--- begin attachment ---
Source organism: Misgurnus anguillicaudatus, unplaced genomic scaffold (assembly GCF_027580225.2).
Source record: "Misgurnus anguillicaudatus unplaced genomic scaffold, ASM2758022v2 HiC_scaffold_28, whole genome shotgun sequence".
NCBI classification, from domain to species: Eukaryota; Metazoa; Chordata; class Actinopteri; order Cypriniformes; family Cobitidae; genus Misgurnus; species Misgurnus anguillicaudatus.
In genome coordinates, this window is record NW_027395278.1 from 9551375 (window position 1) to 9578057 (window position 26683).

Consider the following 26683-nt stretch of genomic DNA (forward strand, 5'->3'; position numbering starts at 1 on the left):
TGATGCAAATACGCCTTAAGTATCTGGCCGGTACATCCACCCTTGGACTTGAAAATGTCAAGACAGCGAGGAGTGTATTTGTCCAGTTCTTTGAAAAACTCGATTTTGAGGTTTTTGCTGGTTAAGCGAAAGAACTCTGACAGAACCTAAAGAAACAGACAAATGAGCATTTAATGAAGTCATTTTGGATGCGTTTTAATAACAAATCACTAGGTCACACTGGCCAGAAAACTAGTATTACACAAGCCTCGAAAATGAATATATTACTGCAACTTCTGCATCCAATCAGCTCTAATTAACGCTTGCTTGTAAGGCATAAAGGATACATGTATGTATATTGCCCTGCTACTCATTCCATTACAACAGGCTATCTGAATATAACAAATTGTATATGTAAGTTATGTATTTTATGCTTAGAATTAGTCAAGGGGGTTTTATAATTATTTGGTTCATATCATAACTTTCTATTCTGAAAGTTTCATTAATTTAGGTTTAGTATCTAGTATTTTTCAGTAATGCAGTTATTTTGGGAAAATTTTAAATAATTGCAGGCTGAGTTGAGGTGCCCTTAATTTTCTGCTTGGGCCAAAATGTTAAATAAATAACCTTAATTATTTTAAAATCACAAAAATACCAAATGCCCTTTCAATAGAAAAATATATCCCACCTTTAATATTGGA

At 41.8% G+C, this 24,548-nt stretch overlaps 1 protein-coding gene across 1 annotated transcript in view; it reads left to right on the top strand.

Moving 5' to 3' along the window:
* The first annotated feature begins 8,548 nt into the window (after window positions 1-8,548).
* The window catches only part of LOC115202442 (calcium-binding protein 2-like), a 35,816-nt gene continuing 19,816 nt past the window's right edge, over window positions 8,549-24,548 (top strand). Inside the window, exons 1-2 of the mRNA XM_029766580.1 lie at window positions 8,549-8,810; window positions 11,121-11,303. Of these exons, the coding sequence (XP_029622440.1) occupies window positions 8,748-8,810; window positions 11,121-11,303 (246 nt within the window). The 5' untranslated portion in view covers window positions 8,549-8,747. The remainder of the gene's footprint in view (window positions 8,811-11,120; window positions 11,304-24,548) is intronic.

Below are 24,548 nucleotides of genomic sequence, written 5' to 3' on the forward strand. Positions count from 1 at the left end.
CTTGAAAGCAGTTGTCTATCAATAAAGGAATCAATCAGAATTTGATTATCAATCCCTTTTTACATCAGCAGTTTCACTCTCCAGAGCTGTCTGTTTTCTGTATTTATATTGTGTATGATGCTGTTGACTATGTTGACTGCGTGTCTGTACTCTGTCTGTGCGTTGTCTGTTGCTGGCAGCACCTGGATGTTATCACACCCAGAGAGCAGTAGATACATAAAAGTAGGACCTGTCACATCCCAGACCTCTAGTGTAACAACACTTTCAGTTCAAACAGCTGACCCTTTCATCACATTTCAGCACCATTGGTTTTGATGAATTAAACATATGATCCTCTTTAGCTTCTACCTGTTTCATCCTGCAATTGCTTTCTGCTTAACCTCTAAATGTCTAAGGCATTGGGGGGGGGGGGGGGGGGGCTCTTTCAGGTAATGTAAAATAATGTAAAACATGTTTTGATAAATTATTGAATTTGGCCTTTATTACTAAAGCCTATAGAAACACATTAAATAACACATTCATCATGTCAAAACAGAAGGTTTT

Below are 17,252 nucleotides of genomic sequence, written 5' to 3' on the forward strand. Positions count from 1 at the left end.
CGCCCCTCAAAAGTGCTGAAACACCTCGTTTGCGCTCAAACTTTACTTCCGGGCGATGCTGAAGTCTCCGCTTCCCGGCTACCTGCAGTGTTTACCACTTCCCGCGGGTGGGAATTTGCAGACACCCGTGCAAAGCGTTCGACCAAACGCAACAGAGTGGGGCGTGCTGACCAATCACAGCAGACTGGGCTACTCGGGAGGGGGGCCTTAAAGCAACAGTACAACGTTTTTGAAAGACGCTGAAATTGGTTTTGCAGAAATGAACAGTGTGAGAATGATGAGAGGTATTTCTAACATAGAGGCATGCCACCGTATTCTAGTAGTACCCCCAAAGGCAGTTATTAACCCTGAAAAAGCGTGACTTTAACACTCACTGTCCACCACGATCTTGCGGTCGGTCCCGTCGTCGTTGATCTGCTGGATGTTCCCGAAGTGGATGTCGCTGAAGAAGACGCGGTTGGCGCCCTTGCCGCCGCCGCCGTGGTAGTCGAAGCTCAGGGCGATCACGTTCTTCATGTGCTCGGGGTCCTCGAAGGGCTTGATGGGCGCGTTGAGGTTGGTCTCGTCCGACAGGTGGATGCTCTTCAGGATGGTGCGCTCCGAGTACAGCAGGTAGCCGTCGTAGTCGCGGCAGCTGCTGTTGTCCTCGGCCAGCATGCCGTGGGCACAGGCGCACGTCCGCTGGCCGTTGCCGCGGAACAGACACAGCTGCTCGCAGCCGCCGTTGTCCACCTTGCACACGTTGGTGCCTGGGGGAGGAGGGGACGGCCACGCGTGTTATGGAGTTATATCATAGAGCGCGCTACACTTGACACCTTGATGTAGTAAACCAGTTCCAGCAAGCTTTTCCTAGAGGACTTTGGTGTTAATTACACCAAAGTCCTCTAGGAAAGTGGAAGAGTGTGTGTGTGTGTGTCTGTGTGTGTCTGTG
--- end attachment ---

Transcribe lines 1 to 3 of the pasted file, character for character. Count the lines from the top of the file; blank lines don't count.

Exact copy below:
Source organism: Misgurnus anguillicaudatus, unplaced genomic scaffold (assembly GCF_027580225.2).
Source record: "Misgurnus anguillicaudatus unplaced genomic scaffold, ASM2758022v2 HiC_scaffold_28, whole genome shotgun sequence".
NCBI classification, from domain to species: Eukaryota; Metazoa; Chordata; class Actinopteri; order Cypriniformes; family Cobitidae; genus Misgurnus; species Misgurnus anguillicaudatus.